Labour MPs face a “difficult decision” as Parliament debates whether to authorise the UK’s departure from the EU, its Brexit spokesman says.
Sir Keir Starmer said “as democrats” Labour should not block the start of the process but called for an end to “gloating” from Brexit campaigners.
He was speaking as MPs began a two-debate on legislation to authorise the triggering of formal negotiations.
The government wants to do this by the end of March.
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The European Union (Notification of Withdrawal) Bill would allow Prime Minister Theresa May to invoke Article 50 of the Lisbon Treaty, getting official talks between the UK and the EU started.
The Liberal Democrats and Scottish National Party are to vote against it, but Labour’s leadership is backing it, meaning the government is expected to win.
Brexit Secretary David Davis said the draft legislation was about “implementing a decision already made” by voters in the EU referendum.
He added that people would view any attempt to halt the Bill’s progress “dimly”.
With 99 MPs wanting to speak, discussions on the European Union Bill have been extended to midnight on Tuesday to accommodate more speakers, with a vote to take place on Wednesday evening.
Labour leader Jeremy Corbyn has ordered his MPs to vote with the government, but some are expected to defy him.
Sir Keir said two thirds of Labour MPs represented constituencies that voted to leave the EU, and one third where people voted to stay in.
“This is obviously a difficult decision,” he said.
“I wish the result had gone the other way. I campaigned passionately for that. But as democrats our party has to accept that result and it follows that the prime minister should not be blocked from starting the Article 50 negotiations.”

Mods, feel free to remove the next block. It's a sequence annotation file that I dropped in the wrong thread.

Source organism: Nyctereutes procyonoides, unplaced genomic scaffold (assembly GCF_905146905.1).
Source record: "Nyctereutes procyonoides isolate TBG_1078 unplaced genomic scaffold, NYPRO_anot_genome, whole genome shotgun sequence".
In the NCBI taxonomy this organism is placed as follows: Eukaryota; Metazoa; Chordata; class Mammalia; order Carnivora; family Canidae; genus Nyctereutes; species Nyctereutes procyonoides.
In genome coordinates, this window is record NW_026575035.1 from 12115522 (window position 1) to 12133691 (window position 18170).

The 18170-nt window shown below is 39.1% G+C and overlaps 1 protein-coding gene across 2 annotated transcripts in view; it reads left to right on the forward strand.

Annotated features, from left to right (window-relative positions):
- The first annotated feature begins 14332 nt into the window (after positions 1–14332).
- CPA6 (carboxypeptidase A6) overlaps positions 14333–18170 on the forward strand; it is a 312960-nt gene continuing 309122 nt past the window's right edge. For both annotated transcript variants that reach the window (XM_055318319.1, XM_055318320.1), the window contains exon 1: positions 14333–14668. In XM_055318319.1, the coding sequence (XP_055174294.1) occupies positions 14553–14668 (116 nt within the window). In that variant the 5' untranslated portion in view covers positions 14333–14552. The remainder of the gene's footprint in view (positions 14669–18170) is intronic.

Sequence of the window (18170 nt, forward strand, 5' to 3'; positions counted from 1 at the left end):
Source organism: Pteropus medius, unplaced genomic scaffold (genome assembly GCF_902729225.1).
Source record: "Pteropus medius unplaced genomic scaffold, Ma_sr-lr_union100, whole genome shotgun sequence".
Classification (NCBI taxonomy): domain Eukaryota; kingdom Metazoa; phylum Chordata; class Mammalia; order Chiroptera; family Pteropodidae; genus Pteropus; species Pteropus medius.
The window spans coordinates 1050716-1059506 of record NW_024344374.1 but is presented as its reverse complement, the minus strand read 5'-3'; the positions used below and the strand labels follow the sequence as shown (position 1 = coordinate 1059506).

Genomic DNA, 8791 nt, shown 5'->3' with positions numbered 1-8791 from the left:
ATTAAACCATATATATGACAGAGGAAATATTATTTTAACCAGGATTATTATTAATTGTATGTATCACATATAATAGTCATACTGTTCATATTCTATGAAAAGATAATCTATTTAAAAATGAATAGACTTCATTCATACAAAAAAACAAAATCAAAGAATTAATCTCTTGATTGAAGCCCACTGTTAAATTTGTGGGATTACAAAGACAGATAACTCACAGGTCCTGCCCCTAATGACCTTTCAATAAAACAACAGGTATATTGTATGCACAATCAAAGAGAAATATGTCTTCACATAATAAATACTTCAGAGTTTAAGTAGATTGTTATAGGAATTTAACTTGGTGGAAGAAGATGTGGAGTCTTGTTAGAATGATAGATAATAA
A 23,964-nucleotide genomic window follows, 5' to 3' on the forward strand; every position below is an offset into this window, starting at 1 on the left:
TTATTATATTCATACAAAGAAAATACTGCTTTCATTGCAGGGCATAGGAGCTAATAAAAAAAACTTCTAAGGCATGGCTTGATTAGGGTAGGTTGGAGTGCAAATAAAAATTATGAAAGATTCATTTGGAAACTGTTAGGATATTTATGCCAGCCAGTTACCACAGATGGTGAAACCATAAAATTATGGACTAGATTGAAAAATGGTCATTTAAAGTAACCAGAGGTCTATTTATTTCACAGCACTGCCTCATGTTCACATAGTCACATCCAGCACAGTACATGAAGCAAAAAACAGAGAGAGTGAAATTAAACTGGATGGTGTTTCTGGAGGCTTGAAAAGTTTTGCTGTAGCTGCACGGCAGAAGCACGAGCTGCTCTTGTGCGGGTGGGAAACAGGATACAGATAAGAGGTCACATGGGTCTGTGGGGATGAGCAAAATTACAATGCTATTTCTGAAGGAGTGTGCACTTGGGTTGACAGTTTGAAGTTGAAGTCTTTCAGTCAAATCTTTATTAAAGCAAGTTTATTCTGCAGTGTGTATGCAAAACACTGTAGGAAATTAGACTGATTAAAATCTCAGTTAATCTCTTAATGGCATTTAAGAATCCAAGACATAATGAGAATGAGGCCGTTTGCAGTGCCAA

Former Conservative chancellor Ken Clarke confirmed he would vote against the bill, saying it was in the national interest for the UK to stay in the EU.
But his fellow Conservative Sir Bill Cash said the bill would restore the UK’s sovereignty and endorse the “massive peaceful revolution” of the EU referendum.
The size of the Labour rebellion will be closely scrutinised, with several of his MPs indicating they plan to defy Mr Corbyn.
Two shadow ministers have quit, saying they want to vote against it.
Although Labour’s leadership ultimately backs the draft bill the party will also attempt to amend the legislation, hoping to force the government into offering MPs a “meaningful vote” on the eventual Brexit deal reached after the negotiations.
If the vote goes the government’s way, the bill will return to the Commons next week for the committee stage when opposition parties will try to push through a series of amendments.
Speaking in Dublin on Monday, Mrs May said MPs would face a very clear choice when they came to vote on the bill.
“The people of the United Kingdom voted on 23 June last year. They voted in a referendum that was given to them overwhelmingly by Parliament,” she said.
The bill was published last week, after the Supreme Court decided Parliament must have a say.
Guy Verhofstadt, the EU parliament’s Brexit negotiator, told the BBC’s Newsnight programme Mrs May would not be allowed to “pick and choose” those benefits of EU membership she might want the UK to retain.
“We need a fair partnership,” he said. “You cannot create a status for countries outside the European Union where it is even more favourable than for the countries that are members. No taxpayer in Europe will accept such an outcome.”
But he said Europe needed to be “generous” not just to the UK as a country, but, in his opinion, to those UK citizens who wanted to remain in Europe.
“Maybe some advantages of the European Union could be kept for those people in the UK who want to have them in the future and that is a generous offer, I think.”